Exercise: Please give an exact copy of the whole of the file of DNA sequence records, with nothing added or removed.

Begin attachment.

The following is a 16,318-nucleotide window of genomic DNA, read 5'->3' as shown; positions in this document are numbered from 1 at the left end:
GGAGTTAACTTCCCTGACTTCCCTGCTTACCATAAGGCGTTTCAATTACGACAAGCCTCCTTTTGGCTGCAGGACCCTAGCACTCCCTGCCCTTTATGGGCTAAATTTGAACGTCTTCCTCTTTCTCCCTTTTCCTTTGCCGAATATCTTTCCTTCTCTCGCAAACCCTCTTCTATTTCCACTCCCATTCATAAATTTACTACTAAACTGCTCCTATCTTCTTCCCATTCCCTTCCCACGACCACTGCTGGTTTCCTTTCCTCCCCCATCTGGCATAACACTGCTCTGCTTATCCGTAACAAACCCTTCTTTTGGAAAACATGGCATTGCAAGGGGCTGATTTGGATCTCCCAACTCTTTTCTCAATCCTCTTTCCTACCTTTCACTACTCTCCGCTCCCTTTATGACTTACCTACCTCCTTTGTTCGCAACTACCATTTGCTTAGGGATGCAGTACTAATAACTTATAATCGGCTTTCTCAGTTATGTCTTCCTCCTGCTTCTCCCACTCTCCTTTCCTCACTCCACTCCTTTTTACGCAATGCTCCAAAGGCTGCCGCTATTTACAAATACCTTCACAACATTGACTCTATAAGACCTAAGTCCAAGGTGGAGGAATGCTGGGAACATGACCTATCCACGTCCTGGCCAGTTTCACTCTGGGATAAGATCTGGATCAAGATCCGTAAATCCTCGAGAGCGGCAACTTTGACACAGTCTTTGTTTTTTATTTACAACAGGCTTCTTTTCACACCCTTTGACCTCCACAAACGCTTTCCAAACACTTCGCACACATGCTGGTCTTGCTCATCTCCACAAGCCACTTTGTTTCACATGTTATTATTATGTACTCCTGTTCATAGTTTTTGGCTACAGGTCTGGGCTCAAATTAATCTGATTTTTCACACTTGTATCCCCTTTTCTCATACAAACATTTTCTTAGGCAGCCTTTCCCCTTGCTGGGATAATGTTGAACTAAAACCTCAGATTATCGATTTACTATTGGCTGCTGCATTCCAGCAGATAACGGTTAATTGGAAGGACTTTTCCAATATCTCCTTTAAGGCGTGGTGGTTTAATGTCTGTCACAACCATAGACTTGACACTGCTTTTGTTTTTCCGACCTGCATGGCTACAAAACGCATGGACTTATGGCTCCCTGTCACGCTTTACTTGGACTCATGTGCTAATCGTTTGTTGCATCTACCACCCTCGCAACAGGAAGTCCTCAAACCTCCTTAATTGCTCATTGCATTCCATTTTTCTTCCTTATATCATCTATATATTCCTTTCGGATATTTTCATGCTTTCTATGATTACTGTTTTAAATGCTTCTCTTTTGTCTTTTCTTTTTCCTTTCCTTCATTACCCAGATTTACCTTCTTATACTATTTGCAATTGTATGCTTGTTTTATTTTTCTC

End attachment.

The following is a 16,318-nucleotide window of genomic DNA, read 5'->3' as shown; positions in this document are numbered from 1 at the left end:
GGAGTTAACTTCCCTGACTTCCCTGCTTACCATAAGGCGTTTCAATTACGACAAGCCTCCTTTTGGCTGCAGGACCCTAGCACTCCCTGCCCTTTATGGGCTAAATTTGAACGTCTTCCTCTTTCTCCCTTTTCCTTTGCCGAATATCTTTCCTTCTCTCGCAAACCCTCTTCTATTTCCACTCCCATTCATAAATTTACTACTAAACTGCTCCTATCTTCTTCCCATTCCCTTCCCACGACCACTGCTGGTTTCCTTTCCTCCCCCATCTGGCATAACACTGCTCTGCTTATCCGTAACAAACCCTTCTTTTGGAAAACATGGCATTGCAAGGGGCTGATTTGGATCTCCCAACTCTTTTCTCAATCCTCTTTCCTACCTTTCACTACTCTCCGCTCCCTTTATGACTTACCTACCTCCTTTGTTCGCAACTACCATTTGCTTAGGGATGCAGTACTAATAACTTATAATCGGCTTTCTCAGTTATGTCTTCCTCCTGCTTCTCCCACTCTCCTTTCCTCACTCCACTCCTTTTTACGCAATGCTCCAAAGGCTGCCGCTATTTACAAATACCTTCACAACATTGACTCTATAAGACCTAAGTCCAAGGTGGAGGAATGCTGGGAACATGACCTATCCACGTCCTGGCCAGTTTCACTCTGGGATAAGATCTGGATCAAGATCCGTAAATCCTCGAGAGCGGCAACTTTGACACAGTCTTTGTTTTTTATTTACAACAGGCTTCTTTTCACACCCTTTGACCTCCACAAACGCTTTCCAAACACTTCGCACACATGCTGGTCTTGCTCATCTCCACAAGCCACTTTGTTTCACATGTTATTATTATGTACTCCTGTTCATAGTTTTTGGCTACAGGTCTGGGCTCAAATTAATCTGATTTTTCACACTTGTATCCCCTTTTCTCATACAAACATTTTCTTAGGCAGCCTTTCCCCTTGCTGGGATAATGTTGAACTAAAACCTCAGATTATCGATTTACTATTGGCTGCTGCATTCCAGCAGATAACGGTTAATTGGAAGGACTTTTCCAATATCTCCTTTAAGGCGTGGTGGTTTAATGTCTGTCACAACCATAGACTTGACACTGCTTTTGTTTTTCCGACCTGCATGGCTACAAAACGCATGGACTTATGGCTCCCTGTCACGCTTTACTTGGACTCATGTGCTAATCGTTTGTTGCATCTACCACCCTCGCAACAGGAAGTCCTCAAACCTCCTTAATTGCTCATTGCATTCCATTTTTCTTCCTTATATCATCTATATATTCCTTTCGGATATTTTCATGCTTTCTATGATTACTGTTTTAAATGCTTCTCTTTTGTCTTTTCTTTTTCCTTTCCTTCATTACCCAGATTTACCTTCTTATACTATTTGCAATTGTATGCTTGTTTTATTTTTCTC